The Ataribox is going to start its crowdfunding campaign on December 14. I wish I could say I was excited.
I am interested in this machine. Atari’s first system in decades will be part-retro box, similar to the NES Classic Edition, and part-modern console. It will come with built-in classic Atari games, but it will also have an AMD custom processor with Radeon graphics that will help it run some of today’s games, focusing on indies.
While this makes the Ataribox interesting, they have plenty of devices that can play new indie games: Switch, PlayStation 4, Xbox One, and PC. So what about all those classic Atari games? I love my NES and SNES Classic Editions. It’s great being able to play games like Mega Man 2, Super Mario World, and Super Metroid on my modern TV. So shouldn’t I be excited about having easy access to Pitfall and Adventure?
I’m 31. I was born in 1986, right when Nintendo and the NES were kings of the home video game market. That’s where my nostalgia begins. I frown when I hear kids or teens (or heck, young adults at this point) say that 8-bit games look too old or dated … because that’s how I feel about the Atari 2600.
Nostalgia is powerful. It can make us appreciate and love things that were never that good to begin with, simply because they can mentally transport us back to our childhood. The other day, I was listening to NPR’s Hidden Brain podcast (don’t get the wrong idea about my intelligence, as most of the podcasts I listen to are about Disney theme parks). The episode was on nostalgia. In the beginning of the show, host Shankar Vedantam played songs from different eras. This included Queen’s “We Are the Champions” from 19977 and Spice Girl’s “Wannabe” from 1996.
Ask me which song is better, and I’ll always say “We are the Champions.” But hearing “Wannabe” gave me a fuzzy feeling. It transported me back to my childhood. It reminded me of specific memories, like eating dinner with my family at Outback while the song played in the background, laughing as we tried to figure out exactly what “zigazig-ha” meant. This was the point that Vedantam was trying to prove. Nostalgic things make us feel good and transport us to our past.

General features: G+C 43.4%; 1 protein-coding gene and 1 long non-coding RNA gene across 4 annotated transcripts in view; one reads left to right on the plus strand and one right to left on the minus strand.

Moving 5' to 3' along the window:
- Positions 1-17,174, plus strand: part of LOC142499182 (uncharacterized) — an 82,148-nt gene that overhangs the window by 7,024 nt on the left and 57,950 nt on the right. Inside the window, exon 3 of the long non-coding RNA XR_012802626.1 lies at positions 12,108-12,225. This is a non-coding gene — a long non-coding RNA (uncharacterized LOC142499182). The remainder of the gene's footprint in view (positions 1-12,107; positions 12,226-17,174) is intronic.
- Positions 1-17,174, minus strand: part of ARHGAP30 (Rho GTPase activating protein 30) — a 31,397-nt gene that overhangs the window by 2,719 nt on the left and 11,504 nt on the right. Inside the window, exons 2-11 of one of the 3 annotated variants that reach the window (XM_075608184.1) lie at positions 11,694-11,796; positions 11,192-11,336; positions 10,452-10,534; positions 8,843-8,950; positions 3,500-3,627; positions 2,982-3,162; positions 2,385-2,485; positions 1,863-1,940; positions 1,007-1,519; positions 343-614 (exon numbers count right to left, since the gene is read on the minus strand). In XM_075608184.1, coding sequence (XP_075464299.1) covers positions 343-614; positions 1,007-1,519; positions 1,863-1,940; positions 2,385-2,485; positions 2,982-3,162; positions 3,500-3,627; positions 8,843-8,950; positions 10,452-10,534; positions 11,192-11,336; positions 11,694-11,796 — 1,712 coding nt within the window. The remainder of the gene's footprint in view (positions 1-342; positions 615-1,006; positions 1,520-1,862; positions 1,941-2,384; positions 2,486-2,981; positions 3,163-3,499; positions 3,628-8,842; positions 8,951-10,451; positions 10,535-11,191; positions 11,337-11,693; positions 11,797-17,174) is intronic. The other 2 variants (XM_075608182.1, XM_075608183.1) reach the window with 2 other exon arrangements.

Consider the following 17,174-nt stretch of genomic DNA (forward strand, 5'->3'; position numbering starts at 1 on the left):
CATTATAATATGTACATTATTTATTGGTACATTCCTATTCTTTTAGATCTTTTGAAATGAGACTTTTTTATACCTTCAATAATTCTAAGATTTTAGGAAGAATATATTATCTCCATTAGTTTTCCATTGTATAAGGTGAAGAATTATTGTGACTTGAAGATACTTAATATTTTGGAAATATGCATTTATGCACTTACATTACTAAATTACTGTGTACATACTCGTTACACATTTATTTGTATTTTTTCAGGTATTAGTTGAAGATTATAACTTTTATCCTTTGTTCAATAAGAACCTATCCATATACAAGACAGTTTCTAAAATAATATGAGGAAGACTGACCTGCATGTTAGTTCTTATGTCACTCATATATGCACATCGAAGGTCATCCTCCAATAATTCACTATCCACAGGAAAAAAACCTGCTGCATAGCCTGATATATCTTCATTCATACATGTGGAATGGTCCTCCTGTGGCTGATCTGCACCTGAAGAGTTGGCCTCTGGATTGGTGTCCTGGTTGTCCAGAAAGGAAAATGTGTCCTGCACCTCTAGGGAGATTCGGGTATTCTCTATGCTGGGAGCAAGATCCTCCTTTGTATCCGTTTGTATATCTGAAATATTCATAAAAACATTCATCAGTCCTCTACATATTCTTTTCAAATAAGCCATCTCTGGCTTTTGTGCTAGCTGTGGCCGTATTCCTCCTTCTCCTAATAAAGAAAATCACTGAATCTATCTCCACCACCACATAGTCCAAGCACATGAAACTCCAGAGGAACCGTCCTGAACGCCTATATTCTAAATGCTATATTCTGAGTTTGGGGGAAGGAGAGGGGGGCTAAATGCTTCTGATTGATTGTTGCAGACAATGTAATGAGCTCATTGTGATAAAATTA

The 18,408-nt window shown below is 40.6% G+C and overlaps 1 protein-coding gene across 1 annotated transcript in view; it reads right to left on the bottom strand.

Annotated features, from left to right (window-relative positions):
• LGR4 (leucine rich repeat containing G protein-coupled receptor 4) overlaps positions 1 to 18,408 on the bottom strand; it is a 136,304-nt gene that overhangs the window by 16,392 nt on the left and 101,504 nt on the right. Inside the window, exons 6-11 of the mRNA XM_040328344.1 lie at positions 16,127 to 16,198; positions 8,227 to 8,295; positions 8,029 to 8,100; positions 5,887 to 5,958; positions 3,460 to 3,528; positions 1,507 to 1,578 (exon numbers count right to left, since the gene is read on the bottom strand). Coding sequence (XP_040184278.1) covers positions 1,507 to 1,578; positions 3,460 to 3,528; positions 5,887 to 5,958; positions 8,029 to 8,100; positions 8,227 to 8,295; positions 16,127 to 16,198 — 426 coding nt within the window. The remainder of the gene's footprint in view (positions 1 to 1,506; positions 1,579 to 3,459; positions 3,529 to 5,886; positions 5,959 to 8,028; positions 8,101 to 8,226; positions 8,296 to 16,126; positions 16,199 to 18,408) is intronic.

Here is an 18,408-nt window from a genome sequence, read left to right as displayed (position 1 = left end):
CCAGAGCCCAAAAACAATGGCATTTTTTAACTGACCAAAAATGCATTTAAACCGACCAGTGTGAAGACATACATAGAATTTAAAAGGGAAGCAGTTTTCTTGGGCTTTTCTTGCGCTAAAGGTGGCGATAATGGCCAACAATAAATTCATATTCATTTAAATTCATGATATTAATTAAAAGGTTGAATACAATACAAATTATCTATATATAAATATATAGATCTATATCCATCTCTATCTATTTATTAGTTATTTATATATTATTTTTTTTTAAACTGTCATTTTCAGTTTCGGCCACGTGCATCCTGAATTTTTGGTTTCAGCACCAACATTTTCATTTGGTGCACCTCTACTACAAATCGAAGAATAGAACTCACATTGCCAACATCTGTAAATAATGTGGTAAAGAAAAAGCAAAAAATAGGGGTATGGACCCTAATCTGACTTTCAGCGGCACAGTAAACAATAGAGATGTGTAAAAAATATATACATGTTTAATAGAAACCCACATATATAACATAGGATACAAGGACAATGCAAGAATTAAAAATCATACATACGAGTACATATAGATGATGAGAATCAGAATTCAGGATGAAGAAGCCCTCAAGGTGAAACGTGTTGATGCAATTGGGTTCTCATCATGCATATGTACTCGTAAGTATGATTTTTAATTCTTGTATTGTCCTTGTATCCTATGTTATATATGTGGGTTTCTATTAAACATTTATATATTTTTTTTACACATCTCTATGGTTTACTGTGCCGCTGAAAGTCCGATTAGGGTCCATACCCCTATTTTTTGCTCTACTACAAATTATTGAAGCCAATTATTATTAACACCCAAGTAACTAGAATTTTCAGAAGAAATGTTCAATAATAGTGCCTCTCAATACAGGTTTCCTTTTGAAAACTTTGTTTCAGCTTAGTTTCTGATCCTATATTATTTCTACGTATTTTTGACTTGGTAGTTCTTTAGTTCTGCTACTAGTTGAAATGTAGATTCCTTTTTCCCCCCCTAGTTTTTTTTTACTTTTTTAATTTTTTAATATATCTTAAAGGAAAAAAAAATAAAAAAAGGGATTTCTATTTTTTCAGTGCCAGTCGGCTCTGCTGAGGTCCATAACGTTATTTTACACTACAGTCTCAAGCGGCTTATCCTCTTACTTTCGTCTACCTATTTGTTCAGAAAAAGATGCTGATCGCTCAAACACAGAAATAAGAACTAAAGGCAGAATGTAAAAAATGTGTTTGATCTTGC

But is that really why I my love of home video games only extends to anything made after the NES debuted? Even being fully aware of the effects of nostalgia, I have my doubts. I don’t think gaming wasn’t able to reach a certain degree of excellence until it moved beyond the Atari era.
Games looked simpler in the Atari games, but they also had fewer mechanics. These were arcade-style games, many of them ports of arcade hits like Frogger, Ms Pac-Man, or Missile Command. These are fun games, but that style can only get you so far. It can provide entertainment, but those games rarely provide any other kind of fulfillment. Super Metroid can instill a sense of loneliness or dread. Mega Man 3 can excite me with intense boss fights and catchy music. Pac-Man has me eating dots while I avoid ghosts.
I don’t mean to be dismissive of Atari games, but I do think there’s a reason that even younger gamers are willing to go back to NES classics but not any further. Just look at many streamers and speedrunners. Many of them will play games from before they were born, including NES classics. Why? Heritage is part of it. Many of the franchises that started on the NES are alive today, like Mario, Zelda, and Final Fantasy. Those series can attract new fans who will then become curious about its older releases.
But I do think quality has something to do with it. If you poll people of all ages and ask them what they’re favorite games ever are, you’ll still find plenty of 16-bit and 8-bit classics included. I can’t recall the last time I saw anyone’s top 10 list include an Atari game.
There’s also the arcade problem. I do have some nostalgia for games like Pac-Man or Galaga, but that comes from seeing old machines in mall or movie theater arcades. And those version look and play better than their Atari counterparts. Back during the age of the 2600, this was fine. Much as we accept Switch games having worse graphical fidelity than a PlayStation 4 or Xbox One title, it was an acceptable compromise to have those arcade games downgraded if it meant you can play them at home. But today, if I want to play Pac-Man or Missile Command, I’d rather just go to an arcade.
Perhaps I am still blinded by my nostalgia. Maybe I am overstating the NES’s appeal beyond my generation, while understating the draw that younger gamers might have toward Atari. Exposure might also be my problem. I might have just not played enough of these games to fully appreciate them.
Do others feel the way I do? The AtariBox will prove the ultimate test. Will it just be a nostalgic box for people who grew up in the late ’70s and early ’80s, or will it attract a wider range of gamers?
The RetroBeat is a weekly column that looks at gaming’s past, diving into classics, new retro titles, or looking at how old favorites — and their design techniques — inspire today’s market and experiences. If you have any retro-themed projects or scoops you’d like to send my way, please contact me.